*633 The limited function of the Delaware corporation, its power and purpose are aptly stated by the Michigan court in Knapp-Stiles, Inc. v. Michigan Department of Revenue, CCH 2 Mich. Tax Cases ¶¶ 200-202 (1962). There, as here, the contracts were for military housing under the Capehart Act. The court said relative to the corporations:
"... In the Invitation for Bids, which is prepared and issued by the United States, acting through the Department of the Air Force, there is found in Paragraph 1, above quoted, the following:
"`The statute further contemplates that the Government-owned housing site be leased to a mortgagor or borrower corporation which will act as a channel for the proceeds of the mortgage loan from the lender to the successful bidder ...'
"And a review of the documents the lease, the contract, and the mortgage is convincing that this is substantially the only function that the Delaware corporations do perform.
"They have no real powers except to do the bidding of the United States....
"The corporations do not determine the terms of the contract. That is all done before the corporations come into existence. They do not determine whether the contract has been performed. They cannot modify its terms. They cannot terminate it.
"True, the corporations had a lease upon the premises. While this is nominally for a fifty-five year term, in fact, the actual possession, maintenance and operation of the housing is in the hands of the United States and its Air Force as soon as the housing is ready for occupancy.
"The United States alone determines the terms of the contract. It alone can modify or terminate it. It alone determines when it has been performed."
An analysis of In re S.S. Silberblatt, Inc. v. Tax Comm. of the State of New York, 5 N.Y. (2d) 635, 159 N.E. (2d) 195, 186 N.Y.S. (2d) 646 (1959), cited by the majority, discloses that the opinion is based on the erroneous premise that the Delaware corporations were "... created for a commercial purpose for private profit, as distinguished from a governmental purpose." As heretofore stated, consideration of the housing contract in its entirety cannot *634 support such a conclusion. The analysis of the housing contract and the reasoning of the dissent in the Silberblatt case is correct.
"... Although under our State law the tax is imposed upon the recording of the mortgage (Franklin Soc. v. Bennett, 282 N.Y. 79), this case is controlled by Federal law under which the tax is on the mortgage itself, which is a Federal instrumentality exempt from State taxation (Federal Land Bank v. Crosland, 261 U.S. 374; ...). Unlike the Wherry Act, the Capehart Act, under which this military housing project was authorized, renders petitioner-appellant merely a builder and not a private sponsor of the military housing. The United States, through its Department of Defense, is the sponsor, financier and owner of the entire project. The mortgagor corporations are mere fictions, and they and the mortgagee banks had no other function in this business than to act as agents for the Federal Government (Clallam County v. United States, 263 U.S. 341, 345; Railroad Co. v. Peniston, 18 Wall. [85 U.S.] 5, 42)...."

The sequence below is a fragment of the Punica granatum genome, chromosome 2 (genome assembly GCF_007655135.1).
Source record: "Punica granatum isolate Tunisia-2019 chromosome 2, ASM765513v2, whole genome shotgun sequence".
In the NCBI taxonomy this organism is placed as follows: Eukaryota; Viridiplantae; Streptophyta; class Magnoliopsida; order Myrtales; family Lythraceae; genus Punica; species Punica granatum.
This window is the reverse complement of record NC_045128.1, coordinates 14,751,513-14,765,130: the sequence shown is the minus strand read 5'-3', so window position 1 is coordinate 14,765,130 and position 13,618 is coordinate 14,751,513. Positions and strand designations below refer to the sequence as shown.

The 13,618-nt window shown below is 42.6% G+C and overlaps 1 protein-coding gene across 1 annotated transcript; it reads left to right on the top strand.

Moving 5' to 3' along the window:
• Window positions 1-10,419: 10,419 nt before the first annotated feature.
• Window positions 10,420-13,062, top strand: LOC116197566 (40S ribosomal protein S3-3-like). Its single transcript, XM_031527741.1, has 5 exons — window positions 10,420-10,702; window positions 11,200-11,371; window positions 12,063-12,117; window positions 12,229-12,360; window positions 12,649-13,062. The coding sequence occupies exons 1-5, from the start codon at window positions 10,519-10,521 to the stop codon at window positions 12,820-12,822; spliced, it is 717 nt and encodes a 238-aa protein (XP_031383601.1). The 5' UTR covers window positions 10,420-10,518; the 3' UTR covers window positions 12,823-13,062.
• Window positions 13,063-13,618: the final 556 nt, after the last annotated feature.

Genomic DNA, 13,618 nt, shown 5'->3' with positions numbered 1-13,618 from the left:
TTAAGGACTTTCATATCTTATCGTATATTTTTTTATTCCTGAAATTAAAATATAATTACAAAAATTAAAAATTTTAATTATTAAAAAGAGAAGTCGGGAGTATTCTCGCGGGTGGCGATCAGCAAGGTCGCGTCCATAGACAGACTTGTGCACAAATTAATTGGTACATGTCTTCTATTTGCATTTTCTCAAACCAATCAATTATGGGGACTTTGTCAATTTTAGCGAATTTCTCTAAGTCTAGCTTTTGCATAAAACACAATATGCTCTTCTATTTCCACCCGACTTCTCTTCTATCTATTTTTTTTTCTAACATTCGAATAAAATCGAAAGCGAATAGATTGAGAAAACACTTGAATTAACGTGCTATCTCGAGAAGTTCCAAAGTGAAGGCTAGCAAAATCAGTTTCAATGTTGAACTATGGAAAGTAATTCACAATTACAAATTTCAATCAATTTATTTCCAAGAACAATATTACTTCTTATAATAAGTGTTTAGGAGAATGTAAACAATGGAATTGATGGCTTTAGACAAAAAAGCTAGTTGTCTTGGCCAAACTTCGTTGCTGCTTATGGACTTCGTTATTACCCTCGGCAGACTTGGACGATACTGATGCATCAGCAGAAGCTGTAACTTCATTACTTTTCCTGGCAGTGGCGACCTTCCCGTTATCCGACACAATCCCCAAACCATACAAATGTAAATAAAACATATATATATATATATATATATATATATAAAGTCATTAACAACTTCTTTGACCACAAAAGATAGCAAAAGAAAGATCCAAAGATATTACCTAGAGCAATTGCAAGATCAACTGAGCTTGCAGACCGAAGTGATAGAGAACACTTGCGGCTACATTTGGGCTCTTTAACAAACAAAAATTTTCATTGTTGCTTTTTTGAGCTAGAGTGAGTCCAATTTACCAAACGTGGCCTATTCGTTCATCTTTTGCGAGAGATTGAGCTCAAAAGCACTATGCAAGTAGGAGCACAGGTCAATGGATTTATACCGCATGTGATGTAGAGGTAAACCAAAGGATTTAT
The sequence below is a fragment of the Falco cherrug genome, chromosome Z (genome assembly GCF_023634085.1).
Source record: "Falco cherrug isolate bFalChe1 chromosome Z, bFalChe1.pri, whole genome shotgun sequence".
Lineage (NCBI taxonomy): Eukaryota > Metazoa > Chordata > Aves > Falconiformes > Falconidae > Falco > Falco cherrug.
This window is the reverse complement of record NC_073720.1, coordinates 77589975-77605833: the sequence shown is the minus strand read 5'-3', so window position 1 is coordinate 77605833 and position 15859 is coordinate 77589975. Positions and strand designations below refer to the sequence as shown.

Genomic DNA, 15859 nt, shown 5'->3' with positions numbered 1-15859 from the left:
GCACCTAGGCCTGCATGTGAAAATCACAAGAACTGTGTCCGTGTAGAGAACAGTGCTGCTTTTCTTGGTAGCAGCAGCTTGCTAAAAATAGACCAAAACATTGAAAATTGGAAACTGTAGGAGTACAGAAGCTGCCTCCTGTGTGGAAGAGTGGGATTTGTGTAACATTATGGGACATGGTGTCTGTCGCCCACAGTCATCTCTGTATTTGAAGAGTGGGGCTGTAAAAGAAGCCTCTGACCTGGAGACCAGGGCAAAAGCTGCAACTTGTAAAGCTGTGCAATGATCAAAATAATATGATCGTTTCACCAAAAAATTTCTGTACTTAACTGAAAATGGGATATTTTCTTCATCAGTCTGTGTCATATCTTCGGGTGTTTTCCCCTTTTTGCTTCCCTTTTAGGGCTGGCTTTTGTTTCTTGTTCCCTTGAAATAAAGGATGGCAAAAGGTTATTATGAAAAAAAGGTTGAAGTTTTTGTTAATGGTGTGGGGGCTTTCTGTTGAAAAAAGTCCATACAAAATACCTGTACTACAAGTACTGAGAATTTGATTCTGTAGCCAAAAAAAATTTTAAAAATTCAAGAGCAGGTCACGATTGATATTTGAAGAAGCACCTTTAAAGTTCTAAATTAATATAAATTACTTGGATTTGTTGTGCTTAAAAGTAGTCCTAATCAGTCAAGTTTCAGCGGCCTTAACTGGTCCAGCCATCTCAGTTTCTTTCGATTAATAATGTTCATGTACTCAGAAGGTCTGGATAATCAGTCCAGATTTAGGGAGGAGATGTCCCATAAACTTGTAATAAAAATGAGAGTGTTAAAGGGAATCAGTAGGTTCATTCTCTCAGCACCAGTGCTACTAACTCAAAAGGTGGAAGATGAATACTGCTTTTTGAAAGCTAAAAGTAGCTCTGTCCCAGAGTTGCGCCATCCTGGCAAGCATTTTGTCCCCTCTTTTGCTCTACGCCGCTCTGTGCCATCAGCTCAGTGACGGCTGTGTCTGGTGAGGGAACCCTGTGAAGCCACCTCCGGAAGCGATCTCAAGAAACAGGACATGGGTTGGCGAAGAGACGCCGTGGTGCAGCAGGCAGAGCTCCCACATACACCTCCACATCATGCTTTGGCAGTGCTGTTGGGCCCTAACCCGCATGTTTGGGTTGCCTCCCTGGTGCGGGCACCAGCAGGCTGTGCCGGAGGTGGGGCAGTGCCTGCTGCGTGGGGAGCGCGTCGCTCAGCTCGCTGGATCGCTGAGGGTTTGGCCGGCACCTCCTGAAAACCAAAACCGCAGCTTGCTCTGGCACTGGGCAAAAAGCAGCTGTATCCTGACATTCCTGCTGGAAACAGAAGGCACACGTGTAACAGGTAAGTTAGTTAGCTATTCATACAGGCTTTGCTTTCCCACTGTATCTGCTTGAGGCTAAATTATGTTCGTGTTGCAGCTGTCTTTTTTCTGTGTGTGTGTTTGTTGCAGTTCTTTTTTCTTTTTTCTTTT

The majority attempt to distinguish the Clallam County case on the basis that the corporation there had no purpose other than to produce war materials for the United States government, and it quotes from the Clallam County case as follows:
"`... This is not like the case of a corporation having its own purposes as well as those of the United States....'"
The inference from this quotation which is desired by the majority is that the Delaware corporation had purposes other than those of the United States government. This is erroneous and unsupported by the record.
The holding of the cases cited by the majority, E.I. Du Pont de Nemours & Co. v. State, 44 Wn. (2d) 339, 267 P. (2d) 667 (1954), and United States v. Brown, 41 F. Supp. 838 (1941), is not inconsistent with the Clallam County case since the corporations, in those cases, were not instrumentalities of the United States because they had separate commercial purposes for private profit.
In the instant case we should hold that, although the mortgagor-builder is the "buyer" to whom the retail sale *635 of the housing project construction was made, it was nothing more than an instrumentality of the United States government; that it had no commercial purpose other than for the convenience of the United States, serving as a means to the end of obtaining this military housing; and that the sovereign immunity of the federal government applies.
The judgment of the trial court should be reversed, and the cause remanded with instructions to enter judgment restraining the Tax Commission from imposing the tax and to permit recovery of the tax which appellants paid under protest.
HILL, DONWORTH, and WEAVER, JJ., concur with HUNTER, J.
September 26, 1963. Petition for rehearing denied.NOTES
[*] Reported in 384 P. (2d) 337.